Crystal Killers’ drummer, Gio Reyes, added that North Side DIY venues may be hesitant to include unfamiliar acts on their lineups because they don’t know whether a new band will draw a crowd. Like the members of Ex Okays, Reyes has his doubts that South Side fans would travel across the city to see his band play on the North Side, when they could see a variety of other shows happening in their own neighborhoods.
“How many people can you bring, and how far will they go for you? When you’re talking about South Siders, trying to get a whole twenty to thirty people to go north gets difficult,” said Reyes.
On some level, the venues these bands play in and the circles they move in are determined by their fans. For Chicago music fans looking to help out these artists, leaving your neighborhood to see local talent play across the city can have a big impact on the acts talent buyers and promoters choose to support.
“The South Side shows we play will have a good pull—on the North Side, it gets a little risky. If we play with bands that everyone [on the South Side] knows, then people will go,” said Flores. “That’s why it’s good to have a fan base in the South Side and the North Side.”
Habitats’ latest EP, Dead Dreams, is available on Spotify, Bandcamp, Apple Music, and Google Play.
Crystal Killers’ music, including their latest single, “You Don’t Know Why,” is available on all streaming services.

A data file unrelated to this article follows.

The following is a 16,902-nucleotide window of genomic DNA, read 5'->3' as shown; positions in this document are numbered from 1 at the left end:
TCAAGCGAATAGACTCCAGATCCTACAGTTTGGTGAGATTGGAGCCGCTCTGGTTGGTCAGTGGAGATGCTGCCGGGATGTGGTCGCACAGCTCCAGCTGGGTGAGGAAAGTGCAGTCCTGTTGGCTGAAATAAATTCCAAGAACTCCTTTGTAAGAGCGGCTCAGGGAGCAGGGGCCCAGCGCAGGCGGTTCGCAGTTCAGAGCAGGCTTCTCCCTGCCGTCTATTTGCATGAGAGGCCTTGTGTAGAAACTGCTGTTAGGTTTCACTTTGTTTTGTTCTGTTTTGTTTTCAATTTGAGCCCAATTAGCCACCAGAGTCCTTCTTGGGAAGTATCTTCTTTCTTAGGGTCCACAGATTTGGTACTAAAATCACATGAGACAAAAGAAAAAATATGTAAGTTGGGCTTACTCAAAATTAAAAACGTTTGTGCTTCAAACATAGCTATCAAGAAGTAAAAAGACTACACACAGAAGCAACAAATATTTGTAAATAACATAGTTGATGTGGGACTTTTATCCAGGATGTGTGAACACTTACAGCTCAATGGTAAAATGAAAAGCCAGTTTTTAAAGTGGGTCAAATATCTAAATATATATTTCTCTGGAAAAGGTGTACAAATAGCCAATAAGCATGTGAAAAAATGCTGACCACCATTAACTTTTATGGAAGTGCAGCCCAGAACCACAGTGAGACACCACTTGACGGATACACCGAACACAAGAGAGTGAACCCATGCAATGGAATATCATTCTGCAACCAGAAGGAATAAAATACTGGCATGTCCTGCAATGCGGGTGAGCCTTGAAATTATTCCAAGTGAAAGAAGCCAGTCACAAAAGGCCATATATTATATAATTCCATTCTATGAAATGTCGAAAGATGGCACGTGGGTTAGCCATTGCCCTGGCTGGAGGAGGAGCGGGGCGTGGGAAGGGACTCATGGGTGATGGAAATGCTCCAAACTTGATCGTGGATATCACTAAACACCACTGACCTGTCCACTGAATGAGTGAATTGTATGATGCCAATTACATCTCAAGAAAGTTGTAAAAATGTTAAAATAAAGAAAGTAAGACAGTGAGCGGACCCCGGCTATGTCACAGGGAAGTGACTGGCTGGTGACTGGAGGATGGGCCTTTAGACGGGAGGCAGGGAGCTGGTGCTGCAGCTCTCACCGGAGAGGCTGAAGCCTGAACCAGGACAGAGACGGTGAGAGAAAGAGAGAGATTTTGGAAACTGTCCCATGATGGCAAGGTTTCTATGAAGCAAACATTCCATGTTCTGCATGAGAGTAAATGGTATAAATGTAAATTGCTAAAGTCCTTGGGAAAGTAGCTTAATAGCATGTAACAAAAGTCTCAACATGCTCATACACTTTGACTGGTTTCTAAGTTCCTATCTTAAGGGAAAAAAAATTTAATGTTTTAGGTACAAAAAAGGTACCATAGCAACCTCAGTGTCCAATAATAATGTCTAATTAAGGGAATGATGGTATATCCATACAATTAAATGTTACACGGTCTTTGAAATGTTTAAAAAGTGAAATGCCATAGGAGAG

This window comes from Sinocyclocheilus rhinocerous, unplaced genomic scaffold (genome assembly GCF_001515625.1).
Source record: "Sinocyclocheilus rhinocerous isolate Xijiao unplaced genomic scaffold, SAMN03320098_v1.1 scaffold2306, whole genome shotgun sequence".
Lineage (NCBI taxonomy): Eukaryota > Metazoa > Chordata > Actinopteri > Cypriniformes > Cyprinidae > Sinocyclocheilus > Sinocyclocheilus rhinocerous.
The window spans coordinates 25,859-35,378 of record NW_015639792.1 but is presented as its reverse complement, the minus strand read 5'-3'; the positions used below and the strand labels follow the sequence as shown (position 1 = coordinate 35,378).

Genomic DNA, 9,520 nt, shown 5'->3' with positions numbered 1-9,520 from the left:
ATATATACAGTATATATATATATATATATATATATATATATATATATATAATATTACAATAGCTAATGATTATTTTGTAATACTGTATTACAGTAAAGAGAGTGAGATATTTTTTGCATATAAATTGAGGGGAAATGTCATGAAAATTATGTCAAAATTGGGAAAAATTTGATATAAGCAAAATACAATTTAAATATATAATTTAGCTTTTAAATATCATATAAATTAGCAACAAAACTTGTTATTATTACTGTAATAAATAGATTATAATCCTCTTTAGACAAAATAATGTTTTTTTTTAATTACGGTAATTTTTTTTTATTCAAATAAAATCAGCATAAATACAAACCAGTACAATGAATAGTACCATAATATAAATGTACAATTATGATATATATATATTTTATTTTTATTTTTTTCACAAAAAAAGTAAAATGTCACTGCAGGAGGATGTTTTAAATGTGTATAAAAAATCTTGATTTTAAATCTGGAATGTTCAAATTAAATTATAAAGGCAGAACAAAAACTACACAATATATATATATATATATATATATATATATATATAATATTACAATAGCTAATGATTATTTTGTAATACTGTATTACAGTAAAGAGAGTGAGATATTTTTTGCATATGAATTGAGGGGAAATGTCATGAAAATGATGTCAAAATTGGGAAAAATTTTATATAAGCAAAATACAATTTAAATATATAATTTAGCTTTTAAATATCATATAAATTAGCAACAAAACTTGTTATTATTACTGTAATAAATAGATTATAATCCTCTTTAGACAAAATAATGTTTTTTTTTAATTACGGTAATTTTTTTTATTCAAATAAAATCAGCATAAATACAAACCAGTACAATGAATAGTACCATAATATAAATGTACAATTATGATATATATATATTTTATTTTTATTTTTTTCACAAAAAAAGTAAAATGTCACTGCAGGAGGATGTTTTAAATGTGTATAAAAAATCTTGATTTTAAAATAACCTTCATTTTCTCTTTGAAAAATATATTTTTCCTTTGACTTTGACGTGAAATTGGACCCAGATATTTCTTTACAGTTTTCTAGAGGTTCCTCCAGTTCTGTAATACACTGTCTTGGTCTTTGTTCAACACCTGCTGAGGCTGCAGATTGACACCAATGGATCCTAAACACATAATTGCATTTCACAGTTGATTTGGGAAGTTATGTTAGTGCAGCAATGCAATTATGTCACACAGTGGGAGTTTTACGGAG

Maciel’s next event with Fifty50 Shows is on April 16 at Subterranean with Café Racer, Mia Joy, Claude, and Zilched. All proceeds will benefit Girls Rock! Chicago.
Correction, April 4, 2019: An earlier version of this piece incorrectly noted that the majority of the Ex Okays were white men, when in fact three-fifths of their members are Latinx men and two-fifths are white men. Dominic Folino of the Ex Okays noted that the band is aware of the privileges they are sometimes afforded because of their two white members, and because some of the band’s Latinx members are white-passing individuals. Ex Okays frequently work with bands that include women, people of color, and queer people as part of their effort to create a more inclusive and diverse DIY scene.
Nikki Roberts is a freelance journalist and radio DJ working in Chicago. She writes about music, culture, and social justice with a Chicago focus.